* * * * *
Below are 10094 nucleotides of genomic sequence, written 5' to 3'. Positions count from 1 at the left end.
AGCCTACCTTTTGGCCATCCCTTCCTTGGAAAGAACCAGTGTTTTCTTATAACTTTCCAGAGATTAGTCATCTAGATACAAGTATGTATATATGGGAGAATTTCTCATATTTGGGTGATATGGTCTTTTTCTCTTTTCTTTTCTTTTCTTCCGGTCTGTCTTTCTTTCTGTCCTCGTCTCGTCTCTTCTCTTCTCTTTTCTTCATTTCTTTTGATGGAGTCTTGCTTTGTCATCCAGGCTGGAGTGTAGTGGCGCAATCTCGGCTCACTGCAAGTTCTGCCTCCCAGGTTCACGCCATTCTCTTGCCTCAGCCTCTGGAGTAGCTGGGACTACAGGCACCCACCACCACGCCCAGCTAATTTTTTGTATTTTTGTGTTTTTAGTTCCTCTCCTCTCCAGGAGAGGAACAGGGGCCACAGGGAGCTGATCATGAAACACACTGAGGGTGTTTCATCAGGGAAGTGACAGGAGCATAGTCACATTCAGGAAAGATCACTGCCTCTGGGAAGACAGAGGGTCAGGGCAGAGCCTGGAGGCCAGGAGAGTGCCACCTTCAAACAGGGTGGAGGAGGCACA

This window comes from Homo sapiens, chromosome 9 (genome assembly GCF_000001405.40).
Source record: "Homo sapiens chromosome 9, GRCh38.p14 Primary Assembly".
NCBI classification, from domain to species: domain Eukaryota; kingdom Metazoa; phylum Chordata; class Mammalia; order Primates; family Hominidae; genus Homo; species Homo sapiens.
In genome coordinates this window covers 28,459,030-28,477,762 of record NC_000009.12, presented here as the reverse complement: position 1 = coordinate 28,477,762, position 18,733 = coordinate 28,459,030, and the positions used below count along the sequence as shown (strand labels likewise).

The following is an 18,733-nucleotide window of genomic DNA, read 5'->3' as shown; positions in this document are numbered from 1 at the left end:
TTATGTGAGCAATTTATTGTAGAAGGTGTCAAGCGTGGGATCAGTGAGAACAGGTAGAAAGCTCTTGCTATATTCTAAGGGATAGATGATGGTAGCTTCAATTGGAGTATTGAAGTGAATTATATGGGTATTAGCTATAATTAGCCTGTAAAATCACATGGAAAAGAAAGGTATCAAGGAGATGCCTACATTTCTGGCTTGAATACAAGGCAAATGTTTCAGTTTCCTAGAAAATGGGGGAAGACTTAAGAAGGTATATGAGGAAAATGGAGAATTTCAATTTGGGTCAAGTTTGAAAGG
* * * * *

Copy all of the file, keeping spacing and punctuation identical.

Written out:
Below are 10094 nucleotides of genomic sequence, written 5' to 3'. Positions count from 1 at the left end.
AGCCTACCTTTTGGCCATCCCTTCCTTGGAAAGAACCAGTGTTTTCTTATAACTTTCCAGAGATTAGTCATCTAGATACAAGTATGTATATATGGGAGAATTTCTCATATTTGGGTGATATGGTCTTTTTCTCTTTTCTTTTCTTTTCTTCCGGTCTGTCTTTCTTTCTGTCCTCGTCTCGTCTCTTCTCTTCTCTTTTCTTCATTTCTTTTGATGGAGTCTTGCTTTGTCATCCAGGCTGGAGTGTAGTGGCGCAATCTCGGCTCACTGCAAGTTCTGCCTCCCAGGTTCACGCCATTCTCTTGCCTCAGCCTCTGGAGTAGCTGGGACTACAGGCACCCACCACCACGCCCAGCTAATTTTTTGTATTTTTGTGTTTTTAGTTCCTCTCCTCTCCAGGAGAGGAACAGGGGCCACAGGGAGCTGATCATGAAACACACTGAGGGTGTTTCATCAGGGAAGTGACAGGAGCATAGTCACATTCAGGAAAGATCACTGCCTCTGGGAAGACAGAGGGTCAGGGCAGAGCCTGGAGGCCAGGAGAGTGCCACCTTCAAACAGGGTGGAGGAGGCACA

This window comes from Homo sapiens, chromosome 9 (genome assembly GCF_000001405.40).
Source record: "Homo sapiens chromosome 9, GRCh38.p14 Primary Assembly".
NCBI classification, from domain to species: domain Eukaryota; kingdom Metazoa; phylum Chordata; class Mammalia; order Primates; family Hominidae; genus Homo; species Homo sapiens.
In genome coordinates this window covers 28,459,030-28,477,762 of record NC_000009.12, presented here as the reverse complement: position 1 = coordinate 28,477,762, position 18,733 = coordinate 28,459,030, and the positions used below count along the sequence as shown (strand labels likewise).

The following is an 18,733-nucleotide window of genomic DNA, read 5'->3' as shown; positions in this document are numbered from 1 at the left end:
TTATGTGAGCAATTTATTGTAGAAGGTGTCAAGCGTGGGATCAGTGAGAACAGGTAGAAAGCTCTTGCTATATTCTAAGGGATAGATGATGGTAGCTTCAATTGGAGTATTGAAGTGAATTATATGGGTATTAGCTATAATTAGCCTGTAAAATCACATGGAAAAGAAAGGTATCAAGGAGATGCCTACATTTCTGGCTTGAATACAAGGCAAATGTTTCAGTTTCCTAGAAAATGGGGGAAGACTTAAGAAGGTATATGAGGAAAATGGAGAATTTCAATTTGGGTCAAGTTTGAAAGG